The business of music

Author: Amanda Patterson, Business Research Support Officer

Simon Short showcasing his musical talents while he plays the guitar.

Simon is well known for his passion for music, often when we meet, we talk about what we’re listening to, why we enjoy it and share new albums we’re enjoying. Since I’ve known him, I’ve seen him play keyboard in a punk band, mandolin in a folk act, and most recently, bass for a popular rock band called Lyoness. Prior to starting his own business, Simon worked for many years with an audio engineering company, selling recording equipment to large studios. This meant that as well as his own expertise, he had exposure to the production and engineering process, from start to finish.

Simon Short Music provides a range of music industry services that include mixing, producing, arranging and performing in both studio and live scenarios – as well as consultation on recording studio build and design. “My ethos is to always focus on what the artist or client actually wants, and really exploring this,” says Simon. “From experience, the passion in the music industry is overflowing, and a project can be easily steered in various directions from differing visions – I make a point of spending time listening, understanding and really getting to know the artists before starting.”

Simon used to spend every spare moment and holiday recording and playing music – often using up all his allocated annual leave to tour with the punk band Wonk Unit, or in a studio somewhere in the world writing and recording. Over time, pursuing music as a full-time career became more realistic, so he decided it was time to take that leap.

“Initially, I had to let everyone know that music was going to be my full time career, over the years I had built up relationships in the industry, ensuring they were aware that I was now working for myself was imperative – you never know where your next referral may come from.” Simon registered his business as a sole trader, “As a small business owner I have to wear many hats, I do all of my own accounting, booking, marketing – this is less exciting to me than the music, but is really essential to understand how profitable you are and where you need to go. When you start getting your first clients and your first pay days you get very excited – but you need to remain aware of your costs, past, present and future so you can continue to plan effectively.”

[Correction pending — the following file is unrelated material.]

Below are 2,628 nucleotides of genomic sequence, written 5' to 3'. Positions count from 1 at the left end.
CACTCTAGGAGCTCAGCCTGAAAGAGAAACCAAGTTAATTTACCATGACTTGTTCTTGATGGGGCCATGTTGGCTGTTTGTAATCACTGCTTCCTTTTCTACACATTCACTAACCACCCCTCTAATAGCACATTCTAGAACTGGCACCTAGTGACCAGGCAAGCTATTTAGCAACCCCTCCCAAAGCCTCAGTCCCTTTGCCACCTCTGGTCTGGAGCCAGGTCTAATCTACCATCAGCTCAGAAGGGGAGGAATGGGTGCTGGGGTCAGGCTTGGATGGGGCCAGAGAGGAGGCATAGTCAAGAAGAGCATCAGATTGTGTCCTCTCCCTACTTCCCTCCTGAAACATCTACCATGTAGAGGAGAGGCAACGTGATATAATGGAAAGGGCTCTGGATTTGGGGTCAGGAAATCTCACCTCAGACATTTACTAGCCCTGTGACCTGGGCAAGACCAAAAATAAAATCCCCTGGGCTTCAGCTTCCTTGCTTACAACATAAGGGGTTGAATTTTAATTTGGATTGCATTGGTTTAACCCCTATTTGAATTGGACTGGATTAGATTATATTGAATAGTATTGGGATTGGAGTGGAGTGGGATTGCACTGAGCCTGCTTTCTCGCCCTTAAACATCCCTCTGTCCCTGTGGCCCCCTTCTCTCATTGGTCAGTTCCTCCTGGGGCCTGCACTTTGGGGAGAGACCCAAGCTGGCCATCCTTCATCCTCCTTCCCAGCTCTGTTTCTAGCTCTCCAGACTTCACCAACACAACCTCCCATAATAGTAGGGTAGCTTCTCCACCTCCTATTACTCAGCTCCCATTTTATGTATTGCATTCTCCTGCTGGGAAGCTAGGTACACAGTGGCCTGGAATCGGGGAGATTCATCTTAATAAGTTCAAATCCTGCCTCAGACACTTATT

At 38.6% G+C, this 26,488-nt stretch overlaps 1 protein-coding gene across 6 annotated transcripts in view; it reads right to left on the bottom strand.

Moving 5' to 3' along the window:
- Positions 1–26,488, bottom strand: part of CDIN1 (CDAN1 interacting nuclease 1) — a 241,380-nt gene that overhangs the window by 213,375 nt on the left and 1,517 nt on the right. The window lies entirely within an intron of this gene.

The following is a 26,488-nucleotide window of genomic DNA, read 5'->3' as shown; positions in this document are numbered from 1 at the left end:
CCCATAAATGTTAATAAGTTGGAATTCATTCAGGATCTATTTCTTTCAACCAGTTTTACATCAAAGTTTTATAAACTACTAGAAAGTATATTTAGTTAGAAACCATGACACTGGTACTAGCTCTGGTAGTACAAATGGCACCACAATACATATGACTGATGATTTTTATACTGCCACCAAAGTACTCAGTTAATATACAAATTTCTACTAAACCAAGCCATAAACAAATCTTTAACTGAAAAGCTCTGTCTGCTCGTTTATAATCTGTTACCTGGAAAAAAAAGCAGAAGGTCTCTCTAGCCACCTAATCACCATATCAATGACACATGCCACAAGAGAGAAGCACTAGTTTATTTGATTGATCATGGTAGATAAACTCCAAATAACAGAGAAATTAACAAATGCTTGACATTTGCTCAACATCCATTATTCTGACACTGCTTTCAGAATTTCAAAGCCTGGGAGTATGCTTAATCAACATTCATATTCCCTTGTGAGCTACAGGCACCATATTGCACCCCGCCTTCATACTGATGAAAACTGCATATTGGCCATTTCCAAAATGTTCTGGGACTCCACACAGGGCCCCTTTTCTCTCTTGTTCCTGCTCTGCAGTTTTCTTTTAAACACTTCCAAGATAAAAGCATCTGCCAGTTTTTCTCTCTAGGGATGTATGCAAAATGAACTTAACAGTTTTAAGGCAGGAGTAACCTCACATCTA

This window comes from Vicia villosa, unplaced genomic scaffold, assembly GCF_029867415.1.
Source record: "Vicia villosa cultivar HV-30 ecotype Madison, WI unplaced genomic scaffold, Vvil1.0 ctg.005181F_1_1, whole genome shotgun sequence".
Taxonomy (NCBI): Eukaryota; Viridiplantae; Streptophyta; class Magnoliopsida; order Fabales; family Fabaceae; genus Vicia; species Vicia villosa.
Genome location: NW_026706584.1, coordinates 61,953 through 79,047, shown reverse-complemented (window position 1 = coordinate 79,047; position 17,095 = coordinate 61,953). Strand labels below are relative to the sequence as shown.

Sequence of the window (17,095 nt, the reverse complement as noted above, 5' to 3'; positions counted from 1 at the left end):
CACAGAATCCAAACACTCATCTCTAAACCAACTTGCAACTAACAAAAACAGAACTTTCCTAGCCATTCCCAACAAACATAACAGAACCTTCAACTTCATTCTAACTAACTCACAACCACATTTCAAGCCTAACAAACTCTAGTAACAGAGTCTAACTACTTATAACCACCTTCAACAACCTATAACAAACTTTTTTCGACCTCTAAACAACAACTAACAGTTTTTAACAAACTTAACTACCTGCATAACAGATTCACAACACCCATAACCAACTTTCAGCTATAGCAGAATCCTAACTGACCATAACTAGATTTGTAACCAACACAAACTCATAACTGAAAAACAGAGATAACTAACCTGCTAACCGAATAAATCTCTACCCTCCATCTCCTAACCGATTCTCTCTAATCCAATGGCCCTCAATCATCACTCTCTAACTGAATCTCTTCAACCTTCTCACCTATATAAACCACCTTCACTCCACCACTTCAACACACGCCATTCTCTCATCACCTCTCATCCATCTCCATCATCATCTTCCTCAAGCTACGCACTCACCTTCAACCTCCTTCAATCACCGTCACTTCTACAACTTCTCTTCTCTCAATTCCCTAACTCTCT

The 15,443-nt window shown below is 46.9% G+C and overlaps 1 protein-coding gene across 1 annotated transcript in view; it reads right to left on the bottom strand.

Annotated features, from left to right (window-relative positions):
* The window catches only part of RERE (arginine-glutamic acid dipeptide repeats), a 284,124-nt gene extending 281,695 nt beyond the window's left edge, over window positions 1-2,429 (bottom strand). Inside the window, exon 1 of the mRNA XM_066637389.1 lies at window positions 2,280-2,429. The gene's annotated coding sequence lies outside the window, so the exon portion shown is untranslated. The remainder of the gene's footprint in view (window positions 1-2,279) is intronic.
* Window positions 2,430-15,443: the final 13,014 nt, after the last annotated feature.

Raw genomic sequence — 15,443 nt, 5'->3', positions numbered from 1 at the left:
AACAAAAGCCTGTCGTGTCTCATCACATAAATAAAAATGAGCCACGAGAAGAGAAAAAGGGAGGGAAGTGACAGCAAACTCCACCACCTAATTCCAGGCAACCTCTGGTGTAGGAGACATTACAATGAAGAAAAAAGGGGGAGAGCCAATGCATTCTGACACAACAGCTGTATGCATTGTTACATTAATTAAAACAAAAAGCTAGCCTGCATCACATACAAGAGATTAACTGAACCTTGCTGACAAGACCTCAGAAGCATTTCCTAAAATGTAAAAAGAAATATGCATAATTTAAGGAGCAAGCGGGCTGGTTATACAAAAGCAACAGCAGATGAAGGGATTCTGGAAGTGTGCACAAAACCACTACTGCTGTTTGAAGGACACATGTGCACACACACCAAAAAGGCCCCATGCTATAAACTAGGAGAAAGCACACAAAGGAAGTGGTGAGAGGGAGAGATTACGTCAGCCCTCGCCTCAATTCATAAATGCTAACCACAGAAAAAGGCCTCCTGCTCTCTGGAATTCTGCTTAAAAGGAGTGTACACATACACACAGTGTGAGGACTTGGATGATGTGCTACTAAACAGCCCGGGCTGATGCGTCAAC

Simon’s background in sales and business development helped him to understand what he felt were reasonable goals when he came to write his business plan. “My network is invaluable to me, I have far more business opportunities meeting and engaging with artists than sitting at home with a swanky website,” says Simon, “I had to start planning how I was going to engage, and where to invest initially to develop a pipeline of work to carry me through the first few months.” Simon attended seminars, contributed to forums, spoke to other self-employed producers and engineers and engaged with old friends, “Playing in Lyoness means that I am constantly out meeting people in the industry and engaging in business discussions with them.”

Simon feels that his success comes from providing the best possible service with a personal touch. “Music means everything to me; I bring this passion into my work and develop strong relationships with my artists to help them really take their art to a new level.” Professionalism, dedication and research keeps Simon current, “I am always watching live music, researching production techniques and new technologies – this ensures that I stay relevant and maintain a deep insight into where the music industry is and where it is going.”

I ask Simon what advice he has for those who wish to start their own business; “Take the time to analyse how you spend your time and money. Your time is so important, value it and work appropriately.” If you have a talent, or a skill that you can offer that no-one else can, make sure that it is valued, “when you are starting out it’s tempting to undercut the competition – in reality people consider your pricing to be commensurate with quality. If you start quoting too low, you can price yourself out of consideration!”

There are resources available at the City Business Library that will help you understand your market, how to price your service, your legal requirements as a business owner, how to file taxes and much more. Make use of free resources online and in your community, find the space you need, ask for help, ask for advice and build the relationships you need to get up and running.

Learn more about the City Business Library on the CBL website. There are business one-to-ones, market research resources, seminars, networking and events. If you are passionate, make it happen!

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